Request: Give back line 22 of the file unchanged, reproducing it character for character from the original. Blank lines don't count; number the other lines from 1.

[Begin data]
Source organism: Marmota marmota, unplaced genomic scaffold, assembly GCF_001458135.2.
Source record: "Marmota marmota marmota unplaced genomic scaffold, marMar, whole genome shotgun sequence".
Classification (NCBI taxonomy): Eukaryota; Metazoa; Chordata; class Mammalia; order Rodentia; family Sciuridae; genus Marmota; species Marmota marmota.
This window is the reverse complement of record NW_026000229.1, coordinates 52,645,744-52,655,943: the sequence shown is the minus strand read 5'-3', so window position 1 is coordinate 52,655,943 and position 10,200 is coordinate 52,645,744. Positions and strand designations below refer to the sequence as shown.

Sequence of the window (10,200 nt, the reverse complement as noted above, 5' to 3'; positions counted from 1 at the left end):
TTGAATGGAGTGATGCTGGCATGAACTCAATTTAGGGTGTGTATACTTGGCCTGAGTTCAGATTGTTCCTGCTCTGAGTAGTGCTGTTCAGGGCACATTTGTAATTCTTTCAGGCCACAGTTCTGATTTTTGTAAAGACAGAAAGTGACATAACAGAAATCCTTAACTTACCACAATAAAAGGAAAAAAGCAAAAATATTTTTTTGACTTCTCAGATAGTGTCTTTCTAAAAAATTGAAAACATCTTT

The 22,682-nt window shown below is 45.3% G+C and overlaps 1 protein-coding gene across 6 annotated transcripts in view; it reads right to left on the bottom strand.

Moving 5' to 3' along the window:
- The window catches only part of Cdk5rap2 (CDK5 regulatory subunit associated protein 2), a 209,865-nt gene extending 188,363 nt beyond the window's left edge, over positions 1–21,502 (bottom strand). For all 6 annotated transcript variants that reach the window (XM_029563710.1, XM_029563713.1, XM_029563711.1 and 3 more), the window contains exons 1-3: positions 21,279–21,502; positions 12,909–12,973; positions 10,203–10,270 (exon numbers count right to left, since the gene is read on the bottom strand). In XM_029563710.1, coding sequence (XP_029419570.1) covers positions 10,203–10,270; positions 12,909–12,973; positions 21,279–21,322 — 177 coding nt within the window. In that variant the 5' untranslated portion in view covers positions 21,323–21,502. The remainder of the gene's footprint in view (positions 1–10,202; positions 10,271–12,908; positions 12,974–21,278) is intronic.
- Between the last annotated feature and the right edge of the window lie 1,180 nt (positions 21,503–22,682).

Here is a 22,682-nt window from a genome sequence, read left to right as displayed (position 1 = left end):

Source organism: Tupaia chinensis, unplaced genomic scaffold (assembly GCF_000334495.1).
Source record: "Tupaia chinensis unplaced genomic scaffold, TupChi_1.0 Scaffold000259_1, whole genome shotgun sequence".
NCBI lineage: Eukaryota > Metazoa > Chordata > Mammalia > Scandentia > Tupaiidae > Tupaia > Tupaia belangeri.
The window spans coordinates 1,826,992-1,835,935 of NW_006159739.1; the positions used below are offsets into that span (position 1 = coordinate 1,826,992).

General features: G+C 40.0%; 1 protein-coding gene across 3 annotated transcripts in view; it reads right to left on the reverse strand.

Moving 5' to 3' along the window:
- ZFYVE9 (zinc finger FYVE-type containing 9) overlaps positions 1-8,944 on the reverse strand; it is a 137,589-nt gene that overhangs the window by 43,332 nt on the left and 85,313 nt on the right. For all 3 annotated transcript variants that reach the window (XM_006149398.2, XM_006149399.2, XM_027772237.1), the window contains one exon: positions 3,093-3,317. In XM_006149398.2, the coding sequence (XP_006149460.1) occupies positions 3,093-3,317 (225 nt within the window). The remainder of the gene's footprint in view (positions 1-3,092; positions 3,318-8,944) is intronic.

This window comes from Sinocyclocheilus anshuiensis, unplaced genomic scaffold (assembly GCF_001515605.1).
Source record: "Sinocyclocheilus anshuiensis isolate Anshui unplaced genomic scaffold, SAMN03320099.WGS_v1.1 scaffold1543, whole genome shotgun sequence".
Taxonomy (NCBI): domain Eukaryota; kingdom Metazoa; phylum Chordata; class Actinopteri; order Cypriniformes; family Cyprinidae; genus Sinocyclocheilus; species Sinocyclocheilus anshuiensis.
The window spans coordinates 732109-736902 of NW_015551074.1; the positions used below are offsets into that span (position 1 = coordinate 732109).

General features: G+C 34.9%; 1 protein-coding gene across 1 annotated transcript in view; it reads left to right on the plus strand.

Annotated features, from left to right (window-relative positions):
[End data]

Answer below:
The window spans coordinates 732109-736902 of NW_015551074.1; the positions used below are offsets into that span (position 1 = coordinate 732109).